Yesterday when I met Esther for lunch, I started out with good intentions. My notebook was in my pocketbook, and my aim was to just chat with Esther about this and that. But when Esther started talking about her school days in rural Maine in the 1940s, I grabbed my bag and fumbled for my notebook and pen. Esther is a treasure trove of stories, and how silly of me to forget that I am her Boswell.
We had been talking about the delightful documentary On the Way to School, available through Netflix. The movie follows children in various countries—including India and Kenya—as they make their long trek to school, which takes the children hours. Jackson, from Kenya, was particularly proud he had been chosen to raise the school’s flag, and he and his sister hurried to school so that he would be there in time for the opening ceremony.
Esther said, “It was the same way for us with washing the chalk boards at the end of the day. It was quite an honor to be chosen, and we all wanted to do it.” I could picture children wriggling in their seats, waiting to be picked for this special task.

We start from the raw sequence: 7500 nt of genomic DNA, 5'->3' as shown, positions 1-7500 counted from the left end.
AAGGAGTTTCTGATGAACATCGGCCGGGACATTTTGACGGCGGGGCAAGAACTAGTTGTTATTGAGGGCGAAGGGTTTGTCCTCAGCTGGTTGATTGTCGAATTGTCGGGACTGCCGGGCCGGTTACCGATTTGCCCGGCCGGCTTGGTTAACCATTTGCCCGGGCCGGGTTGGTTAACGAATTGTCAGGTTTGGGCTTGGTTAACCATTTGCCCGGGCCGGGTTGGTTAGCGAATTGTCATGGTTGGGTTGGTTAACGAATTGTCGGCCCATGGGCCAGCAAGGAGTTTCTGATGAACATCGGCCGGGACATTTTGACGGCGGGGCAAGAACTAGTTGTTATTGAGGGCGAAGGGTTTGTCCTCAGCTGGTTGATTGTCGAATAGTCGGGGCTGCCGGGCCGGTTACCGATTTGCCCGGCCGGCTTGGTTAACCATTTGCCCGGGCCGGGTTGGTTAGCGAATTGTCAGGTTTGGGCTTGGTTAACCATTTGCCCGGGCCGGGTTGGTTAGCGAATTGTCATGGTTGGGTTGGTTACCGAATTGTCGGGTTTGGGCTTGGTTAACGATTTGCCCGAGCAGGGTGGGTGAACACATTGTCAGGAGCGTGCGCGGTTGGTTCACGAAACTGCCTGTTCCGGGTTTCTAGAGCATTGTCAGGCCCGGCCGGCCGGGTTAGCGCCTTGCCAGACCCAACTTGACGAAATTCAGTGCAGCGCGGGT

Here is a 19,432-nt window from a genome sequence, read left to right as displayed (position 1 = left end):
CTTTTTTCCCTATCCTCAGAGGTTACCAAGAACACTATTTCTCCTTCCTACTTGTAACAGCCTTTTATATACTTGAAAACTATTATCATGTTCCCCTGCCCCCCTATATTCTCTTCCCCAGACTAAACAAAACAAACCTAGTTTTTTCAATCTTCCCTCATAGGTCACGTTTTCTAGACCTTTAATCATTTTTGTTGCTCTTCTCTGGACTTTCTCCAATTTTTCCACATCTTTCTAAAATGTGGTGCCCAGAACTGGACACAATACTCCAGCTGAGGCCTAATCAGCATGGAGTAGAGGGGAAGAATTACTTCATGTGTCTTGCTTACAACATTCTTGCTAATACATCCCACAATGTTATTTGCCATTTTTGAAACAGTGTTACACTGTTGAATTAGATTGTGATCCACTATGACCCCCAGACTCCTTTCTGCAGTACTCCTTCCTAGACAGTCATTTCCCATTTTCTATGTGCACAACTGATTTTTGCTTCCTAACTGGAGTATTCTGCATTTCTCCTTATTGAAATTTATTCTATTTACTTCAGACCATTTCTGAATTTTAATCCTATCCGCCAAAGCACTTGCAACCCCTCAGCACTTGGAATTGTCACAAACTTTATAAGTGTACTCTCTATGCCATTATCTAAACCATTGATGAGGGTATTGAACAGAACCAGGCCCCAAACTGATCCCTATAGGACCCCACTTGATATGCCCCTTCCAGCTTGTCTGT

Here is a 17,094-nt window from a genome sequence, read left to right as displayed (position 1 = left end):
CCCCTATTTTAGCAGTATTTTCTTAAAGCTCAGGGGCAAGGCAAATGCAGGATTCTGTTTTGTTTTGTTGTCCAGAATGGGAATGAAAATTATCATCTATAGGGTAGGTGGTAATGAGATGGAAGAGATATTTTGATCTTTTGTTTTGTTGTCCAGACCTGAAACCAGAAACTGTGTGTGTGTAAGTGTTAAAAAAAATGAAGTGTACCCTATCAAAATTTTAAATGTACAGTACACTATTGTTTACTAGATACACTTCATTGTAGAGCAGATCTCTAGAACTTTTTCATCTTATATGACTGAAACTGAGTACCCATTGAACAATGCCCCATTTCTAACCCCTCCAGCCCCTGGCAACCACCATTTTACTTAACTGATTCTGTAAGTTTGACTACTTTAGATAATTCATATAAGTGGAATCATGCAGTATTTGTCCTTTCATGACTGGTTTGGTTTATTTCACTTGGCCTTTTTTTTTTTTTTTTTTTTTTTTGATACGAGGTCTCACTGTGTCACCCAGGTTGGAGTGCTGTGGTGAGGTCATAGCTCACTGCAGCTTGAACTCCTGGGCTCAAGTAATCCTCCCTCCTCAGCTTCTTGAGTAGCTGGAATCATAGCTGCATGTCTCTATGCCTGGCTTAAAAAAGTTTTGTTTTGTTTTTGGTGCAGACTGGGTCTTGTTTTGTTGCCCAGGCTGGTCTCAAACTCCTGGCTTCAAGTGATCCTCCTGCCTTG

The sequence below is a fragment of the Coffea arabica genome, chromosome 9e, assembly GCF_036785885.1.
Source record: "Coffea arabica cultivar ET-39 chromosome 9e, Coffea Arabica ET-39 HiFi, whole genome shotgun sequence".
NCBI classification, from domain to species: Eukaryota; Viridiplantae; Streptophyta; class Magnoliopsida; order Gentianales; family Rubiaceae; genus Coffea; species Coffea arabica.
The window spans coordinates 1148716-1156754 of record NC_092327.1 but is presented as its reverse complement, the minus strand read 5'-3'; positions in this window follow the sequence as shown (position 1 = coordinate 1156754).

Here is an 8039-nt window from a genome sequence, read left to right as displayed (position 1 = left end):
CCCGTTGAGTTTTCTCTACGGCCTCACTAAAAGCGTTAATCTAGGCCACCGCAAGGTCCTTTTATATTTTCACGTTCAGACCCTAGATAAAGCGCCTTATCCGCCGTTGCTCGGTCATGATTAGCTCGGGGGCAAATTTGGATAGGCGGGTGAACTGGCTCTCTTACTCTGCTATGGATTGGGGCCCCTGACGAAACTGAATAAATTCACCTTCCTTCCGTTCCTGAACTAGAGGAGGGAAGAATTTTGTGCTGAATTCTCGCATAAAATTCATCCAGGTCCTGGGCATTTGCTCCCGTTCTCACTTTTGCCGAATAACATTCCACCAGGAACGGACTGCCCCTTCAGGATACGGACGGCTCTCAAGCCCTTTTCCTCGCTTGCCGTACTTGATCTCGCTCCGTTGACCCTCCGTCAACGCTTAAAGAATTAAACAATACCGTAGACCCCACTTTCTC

Esther continued, “But then one year, the teachers decided to make washing the chalkboard a punishment, and suddenly, nobody wanted to do it anymore.”
“Interesting psychology,” I said, thinking about how this might be applied to other aspects of our society. “When washing the chalkboard was an honor, the children wanted to do it. As soon as it became a punishment, they didn’t.”
Esther shrugged philosophically. “Well, the teachers had to come up with something, I suppose, when they weren’t allowed to hit the children anymore.”
“And children are impudent,” I put in, knowing I wouldn’t last one hour in a classroom. “How big were the classrooms?”
“There were about twenty-five pupils per class, but there were only three teachers, and one was also the principal, so the classes were mixed grades. The teacher would spend time with one group, give them their lessons and move on the next group. It worked out very well.”
“It must have been hard on the teachers.”
“It didn’t seem to be,” Esther replied. “The classes always ran smoothly.”
“How many buses ran for so few children?”
“Three, but only one real school bus. The other two were panelled trucks with benches along each side. You didn’t get to choose who you were going to sit by, and some of the children didn’t smell that good.” I made a face. “Oh, they couldn’t help it,” she added quickly. “Most of them didn’t have running water, and they had outhouses.”
“What about you?”
“We didn’t have running water or a bathroom either. But we had a pump, and that made things easier. ”
We then moved on to the topic of unpaved roads, but that will be a post for another day. Oh, the things I learn when I get together with Esther.
Note: Neither of the buses shown are exactly as Esther described, but they are so funky and charming that I had to include them in this post.